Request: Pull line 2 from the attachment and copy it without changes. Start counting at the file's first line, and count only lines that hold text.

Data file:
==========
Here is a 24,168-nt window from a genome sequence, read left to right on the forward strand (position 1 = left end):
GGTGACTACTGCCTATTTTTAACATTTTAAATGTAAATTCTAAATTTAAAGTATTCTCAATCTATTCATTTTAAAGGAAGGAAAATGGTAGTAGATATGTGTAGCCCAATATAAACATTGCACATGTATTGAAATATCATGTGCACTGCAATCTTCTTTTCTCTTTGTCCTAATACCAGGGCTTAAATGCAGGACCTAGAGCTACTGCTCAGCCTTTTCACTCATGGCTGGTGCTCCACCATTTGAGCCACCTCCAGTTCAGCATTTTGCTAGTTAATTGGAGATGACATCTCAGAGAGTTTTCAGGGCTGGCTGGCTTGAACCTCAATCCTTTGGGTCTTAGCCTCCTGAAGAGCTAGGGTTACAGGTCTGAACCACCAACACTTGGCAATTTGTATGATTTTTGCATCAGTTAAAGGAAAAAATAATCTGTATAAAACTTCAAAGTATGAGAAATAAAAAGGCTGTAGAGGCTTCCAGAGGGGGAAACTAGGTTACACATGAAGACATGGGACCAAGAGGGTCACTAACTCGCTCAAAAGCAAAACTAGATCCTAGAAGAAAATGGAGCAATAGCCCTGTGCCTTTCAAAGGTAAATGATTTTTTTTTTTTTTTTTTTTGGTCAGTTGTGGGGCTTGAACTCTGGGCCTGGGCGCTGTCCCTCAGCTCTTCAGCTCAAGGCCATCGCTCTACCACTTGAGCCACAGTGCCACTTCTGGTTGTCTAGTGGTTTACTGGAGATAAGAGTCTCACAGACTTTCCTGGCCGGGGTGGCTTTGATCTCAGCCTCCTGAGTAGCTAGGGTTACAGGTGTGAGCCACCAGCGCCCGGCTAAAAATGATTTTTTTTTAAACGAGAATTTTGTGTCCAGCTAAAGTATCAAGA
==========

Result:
GGTGACTACTGCCTATTTTTAACATTTTAAATGTAAATTCTAAATTTAAAGTATTCTCAATCTATTCATTTTAAAGGAAGGAAAATGGTAGTAGATATGTGTAGCCCAATATAAACATTGCACATGTATTGAAATATCATGTGCACTGCAATCTTCTTTTCTCTTTGTCCTAATACCAGGGCTTAAATGCAGGACCTAGAGCTACTGCTCAGCCTTTTCACTCATGGCTGGTGCTCCACCATTTGAGCCACCTCCAGTTCAGCATTTTGCTAGTTAATTGGAGATGACATCTCAGAGAGTTTTCAGGGCTGGCTGGCTTGAACCTCAATCCTTTGGGTCTTAGCCTCCTGAAGAGCTAGGGTTACAGGTCTGAACCACCAACACTTGGCAATTTGTATGATTTTTGCATCAGTTAAAGGAAAAAATAATCTGTATAAAACTTCAAAGTATGAGAAATAAAAAGGCTGTAGAGGCTTCCAGAGGGGGAAACTAGGTTACACATGAAGACATGGGACCAAGAGGGTCACTAACTCGCTCAAAAGCAAAACTAGATCCTAGAAGAAAATGGAGCAATAGCCCTGTGCCTTTCAAAGGTAAATGATTTTTTTTTTTTTTTTTTTTGGTCAGTTGTGGGGCTTGAACTCTGGGCCTGGGCGCTGTCCCTCAGCTCTTCAGCTCAAGGCCATCGCTCTACCACTTGAGCCACAGTGCCACTTCTGGTTGTCTAGTGGTTTACTGGAGATAAGAGTCTCACAGACTTTCCTGGCCGGGGTGGCTTTGATCTCAGCCTCCTGAGTAGCTAGGGTTACAGGTGTGAGCCACCAGCGCCCGGCTAAAAATGATTTTTTTTTAAACGAGAATTTTGTGTCCAGCTAAAGTATCAAGA